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I'm going to be running through live twitter data and attempting to pull out tweets that mention, for example, movie titles. Assuming I have a list of ~7000 hard-coded movie titles I'd like to look against, what's the best way to select the relevant tweets? This project is in it's infancy so I'm open to any looking into any solution (i.e. language agnostic.) Any help would be greatly appreciated.

Update: I'd be curious if anyone had any insight to how the Yahoo! Placemaker API, solves this problem. It can take a text string and return a geocoded JSON result of all the locations mentioned in it.

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Do you have that data somewhere at your disposal or you are going to use Twitter Search API? As far as I know, Search API only lets you run simple and short queries like "Movie1 OR Movie2" –  Michael M. Sep 22 '11 at 1:51
@MichaelM. I'm using the Search API because in addition to containing a title, the tweets need to be in a given format (e.g. "[string1] is the better than [string2]".) I'll be searching for "is better than" but have to find a way if string1 contains one of the things I care about. –  Chris Sep 22 '11 at 2:09
Argh, I read hard-core movies at first^^ –  Jürgen Thelen Sep 22 '11 at 10:39

5 Answers 5

up vote 3 down vote accepted

You could try Wu and Manber's A Fast Algorithm For Multi-Pattern Searching.

The multi-pattern matching problem lies at the heart of virus scanning, so you might look to scanner implementations for inspiration. ClamAV, for example, is open source and some papers have been published describing its algorithms:

Lin, Lin and Lai: A Hybrid Algorithm of Backward Hashing and Automaton Tracking for Virus Scanning (a variant of Wu-Manber; the paper is behind the IEEE paywall).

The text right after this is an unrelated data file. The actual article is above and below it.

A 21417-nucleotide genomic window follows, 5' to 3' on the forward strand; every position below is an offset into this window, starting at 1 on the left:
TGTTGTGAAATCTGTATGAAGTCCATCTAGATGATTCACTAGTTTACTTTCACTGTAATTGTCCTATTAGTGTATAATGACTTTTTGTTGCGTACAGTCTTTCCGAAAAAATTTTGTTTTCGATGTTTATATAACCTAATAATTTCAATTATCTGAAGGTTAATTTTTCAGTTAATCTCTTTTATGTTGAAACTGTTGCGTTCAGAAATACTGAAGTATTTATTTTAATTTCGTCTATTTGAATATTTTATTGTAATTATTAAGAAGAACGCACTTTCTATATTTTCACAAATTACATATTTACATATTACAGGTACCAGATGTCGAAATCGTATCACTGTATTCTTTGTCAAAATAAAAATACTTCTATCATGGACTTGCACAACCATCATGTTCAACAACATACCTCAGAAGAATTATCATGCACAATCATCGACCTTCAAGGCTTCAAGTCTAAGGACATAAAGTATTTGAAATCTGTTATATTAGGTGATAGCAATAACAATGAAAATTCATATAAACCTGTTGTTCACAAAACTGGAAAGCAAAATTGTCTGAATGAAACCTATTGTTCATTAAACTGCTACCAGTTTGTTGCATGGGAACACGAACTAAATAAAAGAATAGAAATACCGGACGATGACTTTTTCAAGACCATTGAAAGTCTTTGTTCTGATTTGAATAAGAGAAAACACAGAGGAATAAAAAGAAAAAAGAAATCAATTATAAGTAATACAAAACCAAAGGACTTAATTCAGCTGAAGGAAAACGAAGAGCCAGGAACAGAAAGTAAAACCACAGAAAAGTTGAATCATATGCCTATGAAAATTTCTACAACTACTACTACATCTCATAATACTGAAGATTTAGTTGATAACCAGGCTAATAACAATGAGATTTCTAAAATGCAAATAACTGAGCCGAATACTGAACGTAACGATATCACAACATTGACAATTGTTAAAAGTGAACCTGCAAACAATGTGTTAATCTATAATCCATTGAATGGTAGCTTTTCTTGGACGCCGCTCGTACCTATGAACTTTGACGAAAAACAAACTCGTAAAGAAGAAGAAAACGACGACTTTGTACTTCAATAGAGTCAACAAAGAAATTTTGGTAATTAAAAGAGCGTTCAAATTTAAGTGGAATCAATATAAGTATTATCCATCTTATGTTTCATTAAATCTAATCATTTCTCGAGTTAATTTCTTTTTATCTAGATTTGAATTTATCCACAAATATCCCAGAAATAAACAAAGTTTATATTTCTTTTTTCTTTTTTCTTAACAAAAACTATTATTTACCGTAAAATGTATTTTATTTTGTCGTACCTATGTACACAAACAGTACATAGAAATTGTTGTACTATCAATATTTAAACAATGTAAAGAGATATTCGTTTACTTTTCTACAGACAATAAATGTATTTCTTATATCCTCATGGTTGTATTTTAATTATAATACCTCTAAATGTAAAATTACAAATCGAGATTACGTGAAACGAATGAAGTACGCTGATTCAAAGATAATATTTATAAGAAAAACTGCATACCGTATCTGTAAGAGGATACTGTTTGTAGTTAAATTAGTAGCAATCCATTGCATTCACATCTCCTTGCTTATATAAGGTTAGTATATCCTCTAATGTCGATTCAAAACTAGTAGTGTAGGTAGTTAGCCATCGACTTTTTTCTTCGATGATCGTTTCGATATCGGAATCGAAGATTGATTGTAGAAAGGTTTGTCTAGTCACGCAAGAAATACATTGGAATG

Cha, Moraru, et al: SplitScreen: Enabling Efficient, Distributed Malware Detection

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If you use compiled regular expressions, it should be pretty fast. Maybe especially if you put lots of titles in one expression.

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Depends on the regex library - you'll want one based on DFAs, not backtracking. re2c or google's re2 should work well. But WReach suggests an algorithm that may be even faster (although I don't think it'd make much difference if the strings to match are short) –  bdonlan Sep 22 '11 at 2:13

Efficiently searching for many terms in a long character sequence would require a specialized algorithm to avoid testing for every term at every position.

But since it sounds like you have short strings with a known pattern, you should be able to use something fairly simple. Store the set of titles you care about in a hash table or tree. Parse out "string1" and "string2" from each tweet using a regex, and test whether they are contained in the set.

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This could be slightly complicated by, using the previous example, cases where string1 is preceded by some pablum like "I think that..." which would get included when the tweet was broke into its components. Trying merely the last word before the "is better than" would also break on multi-word titles –  Chris Sep 22 '11 at 3:01

Working off what erickson suggested, the most feasible search is for the ("is better than" in your example), then checking for one of the 7,000 terms. You could instead narrow the set by creating 7,000 searches for "[movie] is better than" and then filtering manually on the second movie, but you'll probably hit the search rate limit pretty quickly.

You could speed up the searching by using a dedicated search service like Solr instead of using text parsing. You might be able to pull out titles quickly using some natural language processing service (OpenCalais?), but that would be better suited to batch processing.

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For simultaneously searching for a large number of possible targets, the Rabin-Karp algorithm can often be useful.

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